|Author||Brennan, Sean; Craven, Zoe|
|Source/Publisher||Indigenous Law Centre, University of New South Wales|
|Subjects||Government policy, Legal services, Social conditions|
This research report forms part of a submission from the Indigenous Law Centre, University of New South Wales to the Federal Government in relation to its ‘Inquiry into Stolen Wages’. It is primarily a technical piece focussing on the statutory law relevant to government control of the money of Aboriginal people in NSW. It also contains some discussion of policy and its implementation, as well as reference to other historical material. The report is based primarily on documents – the ‘official’ version of how things were done. Controls over the wages and entitlements of many Aboriginal people in NSW were largely exercised through a government-appointed authority, the Aborigines Protection Board (renamed in 1940 the Aborigines Welfare Board). Until it was abolished in 1969, the Board diverted a wide range of moneys owing to Aboriginal people into trust accounts. This report begins with the Board’s control over the wages of children forced to work as apprentices, mainly in domestic or agricultural labour. It then looks at a variety of social security entitlements that were introduced and then amended over the course of the twentieth century. In a number of instances, the evidence discussed shows these entitlements actually being diverted into Boardaccounts. For the sake of completeness, the authors have described all the major social security benefits available in the period 1900-1969 and noted, where relevant, the legal potential for diversion of these moneys to the Board. Three other issues relating to Aboriginal labour and monetary entitlements are then briefly dealt with, before the report turns to the Board’s accounting and accountability obligations and the question of record-keeping.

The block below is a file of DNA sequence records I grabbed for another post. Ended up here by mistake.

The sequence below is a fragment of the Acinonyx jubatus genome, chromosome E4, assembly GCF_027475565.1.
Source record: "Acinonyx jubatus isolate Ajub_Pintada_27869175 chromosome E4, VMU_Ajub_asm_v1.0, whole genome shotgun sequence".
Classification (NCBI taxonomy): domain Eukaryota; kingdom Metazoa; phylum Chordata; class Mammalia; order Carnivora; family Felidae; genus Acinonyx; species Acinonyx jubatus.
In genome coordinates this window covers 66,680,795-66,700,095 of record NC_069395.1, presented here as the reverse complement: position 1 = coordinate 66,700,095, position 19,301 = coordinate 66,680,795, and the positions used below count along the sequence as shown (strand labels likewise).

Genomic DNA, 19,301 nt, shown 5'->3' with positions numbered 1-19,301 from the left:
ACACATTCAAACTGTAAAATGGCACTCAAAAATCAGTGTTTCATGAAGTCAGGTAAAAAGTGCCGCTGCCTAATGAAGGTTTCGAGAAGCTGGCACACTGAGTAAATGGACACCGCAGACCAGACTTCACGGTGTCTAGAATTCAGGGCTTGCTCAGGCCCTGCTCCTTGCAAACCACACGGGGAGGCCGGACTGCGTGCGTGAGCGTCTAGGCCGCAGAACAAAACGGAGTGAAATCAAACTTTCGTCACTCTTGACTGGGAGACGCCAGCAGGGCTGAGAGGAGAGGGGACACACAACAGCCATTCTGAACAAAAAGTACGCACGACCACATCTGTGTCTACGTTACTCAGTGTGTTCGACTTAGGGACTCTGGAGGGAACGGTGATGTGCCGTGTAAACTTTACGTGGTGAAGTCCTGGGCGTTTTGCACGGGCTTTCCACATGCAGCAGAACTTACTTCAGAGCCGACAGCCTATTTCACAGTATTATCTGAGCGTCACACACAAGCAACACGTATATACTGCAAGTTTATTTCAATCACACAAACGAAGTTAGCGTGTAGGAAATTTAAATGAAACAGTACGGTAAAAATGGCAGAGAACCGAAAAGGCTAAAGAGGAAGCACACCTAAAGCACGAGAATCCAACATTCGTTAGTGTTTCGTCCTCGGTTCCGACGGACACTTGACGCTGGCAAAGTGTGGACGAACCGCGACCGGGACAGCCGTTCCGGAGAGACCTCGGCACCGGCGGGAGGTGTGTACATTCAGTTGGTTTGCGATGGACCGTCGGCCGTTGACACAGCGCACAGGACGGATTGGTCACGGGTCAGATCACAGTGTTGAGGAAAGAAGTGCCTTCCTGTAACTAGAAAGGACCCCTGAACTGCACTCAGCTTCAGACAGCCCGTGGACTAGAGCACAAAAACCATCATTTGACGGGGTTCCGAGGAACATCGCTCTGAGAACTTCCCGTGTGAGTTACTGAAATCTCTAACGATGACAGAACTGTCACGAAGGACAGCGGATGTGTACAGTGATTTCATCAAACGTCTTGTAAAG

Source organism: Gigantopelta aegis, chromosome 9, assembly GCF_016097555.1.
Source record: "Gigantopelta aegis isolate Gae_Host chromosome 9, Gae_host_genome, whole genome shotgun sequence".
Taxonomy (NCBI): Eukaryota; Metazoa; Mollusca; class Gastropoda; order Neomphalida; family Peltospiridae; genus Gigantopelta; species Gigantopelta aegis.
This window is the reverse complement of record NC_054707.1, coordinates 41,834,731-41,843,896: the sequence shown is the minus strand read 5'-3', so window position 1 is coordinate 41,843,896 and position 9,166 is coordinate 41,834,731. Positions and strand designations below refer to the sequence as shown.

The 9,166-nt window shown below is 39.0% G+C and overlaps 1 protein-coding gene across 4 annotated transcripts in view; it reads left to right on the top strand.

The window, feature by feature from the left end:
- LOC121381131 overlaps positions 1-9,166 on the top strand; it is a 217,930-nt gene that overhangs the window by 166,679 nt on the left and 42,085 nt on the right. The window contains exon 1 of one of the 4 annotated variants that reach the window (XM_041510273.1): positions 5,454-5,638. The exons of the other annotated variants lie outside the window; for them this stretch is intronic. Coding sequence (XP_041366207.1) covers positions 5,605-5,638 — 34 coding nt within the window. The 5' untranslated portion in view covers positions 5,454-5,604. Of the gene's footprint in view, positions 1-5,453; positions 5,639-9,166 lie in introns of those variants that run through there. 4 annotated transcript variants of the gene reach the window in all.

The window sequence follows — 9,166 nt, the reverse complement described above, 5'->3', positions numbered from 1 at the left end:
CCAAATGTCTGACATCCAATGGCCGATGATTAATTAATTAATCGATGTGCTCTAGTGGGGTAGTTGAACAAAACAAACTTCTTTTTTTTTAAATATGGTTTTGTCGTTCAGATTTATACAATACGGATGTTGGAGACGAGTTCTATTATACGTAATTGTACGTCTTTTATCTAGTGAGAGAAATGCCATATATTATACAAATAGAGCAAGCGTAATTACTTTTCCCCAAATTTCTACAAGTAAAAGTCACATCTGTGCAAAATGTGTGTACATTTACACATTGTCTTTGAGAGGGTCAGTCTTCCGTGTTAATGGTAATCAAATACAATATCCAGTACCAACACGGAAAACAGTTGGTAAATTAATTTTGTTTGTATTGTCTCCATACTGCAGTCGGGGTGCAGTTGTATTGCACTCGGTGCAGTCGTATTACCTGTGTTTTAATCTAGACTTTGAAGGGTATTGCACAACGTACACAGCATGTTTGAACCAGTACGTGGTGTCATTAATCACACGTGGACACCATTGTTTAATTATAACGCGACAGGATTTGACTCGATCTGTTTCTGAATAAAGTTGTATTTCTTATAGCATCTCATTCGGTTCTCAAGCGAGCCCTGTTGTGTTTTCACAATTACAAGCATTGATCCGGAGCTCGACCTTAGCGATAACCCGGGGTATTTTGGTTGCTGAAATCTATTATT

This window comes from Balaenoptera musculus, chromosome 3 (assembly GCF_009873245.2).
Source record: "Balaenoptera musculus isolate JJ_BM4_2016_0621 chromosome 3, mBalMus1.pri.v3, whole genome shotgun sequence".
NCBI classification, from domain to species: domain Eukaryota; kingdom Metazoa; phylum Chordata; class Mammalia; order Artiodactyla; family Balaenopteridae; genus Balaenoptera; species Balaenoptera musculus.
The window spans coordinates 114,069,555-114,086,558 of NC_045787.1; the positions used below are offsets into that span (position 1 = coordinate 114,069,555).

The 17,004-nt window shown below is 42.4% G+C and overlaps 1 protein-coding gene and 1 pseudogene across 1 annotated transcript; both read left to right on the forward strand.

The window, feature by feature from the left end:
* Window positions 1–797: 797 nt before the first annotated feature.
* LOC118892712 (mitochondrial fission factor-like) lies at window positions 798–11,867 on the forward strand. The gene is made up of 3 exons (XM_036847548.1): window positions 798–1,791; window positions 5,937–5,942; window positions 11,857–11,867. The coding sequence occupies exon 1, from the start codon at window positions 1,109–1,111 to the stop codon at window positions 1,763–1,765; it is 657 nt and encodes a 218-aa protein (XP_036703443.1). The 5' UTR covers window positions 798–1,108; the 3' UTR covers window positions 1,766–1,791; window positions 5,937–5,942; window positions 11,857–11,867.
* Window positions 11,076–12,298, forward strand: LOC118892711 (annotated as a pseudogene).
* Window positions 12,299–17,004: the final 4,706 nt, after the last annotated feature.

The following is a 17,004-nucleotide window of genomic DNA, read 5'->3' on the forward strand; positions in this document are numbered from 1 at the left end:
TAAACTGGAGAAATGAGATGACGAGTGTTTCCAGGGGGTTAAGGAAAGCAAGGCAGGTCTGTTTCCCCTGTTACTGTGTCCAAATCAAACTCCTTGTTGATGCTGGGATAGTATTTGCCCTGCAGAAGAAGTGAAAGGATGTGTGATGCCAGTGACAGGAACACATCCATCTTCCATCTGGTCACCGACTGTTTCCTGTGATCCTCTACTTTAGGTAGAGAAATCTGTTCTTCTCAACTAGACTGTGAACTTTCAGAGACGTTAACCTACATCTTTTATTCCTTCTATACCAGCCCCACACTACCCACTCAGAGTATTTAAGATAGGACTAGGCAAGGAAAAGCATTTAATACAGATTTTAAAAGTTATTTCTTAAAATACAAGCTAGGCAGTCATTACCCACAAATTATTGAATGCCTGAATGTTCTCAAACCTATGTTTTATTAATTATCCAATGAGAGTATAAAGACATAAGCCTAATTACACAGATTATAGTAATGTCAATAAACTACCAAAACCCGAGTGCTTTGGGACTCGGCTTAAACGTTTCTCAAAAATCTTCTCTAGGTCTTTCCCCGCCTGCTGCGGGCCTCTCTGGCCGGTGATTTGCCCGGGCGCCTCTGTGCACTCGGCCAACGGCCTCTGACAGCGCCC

The copyright for this resource belongs to the Indigenous Law Centre, University of NSW. Inquiries about using or reproducing this resource should be directed to the copyright holder. As stated in the resource: Subject to statutory exception and to the provisions of relevant collective licensing agreements, no reproduction may take place without the express and prior permission of the Indigenous Law Centre.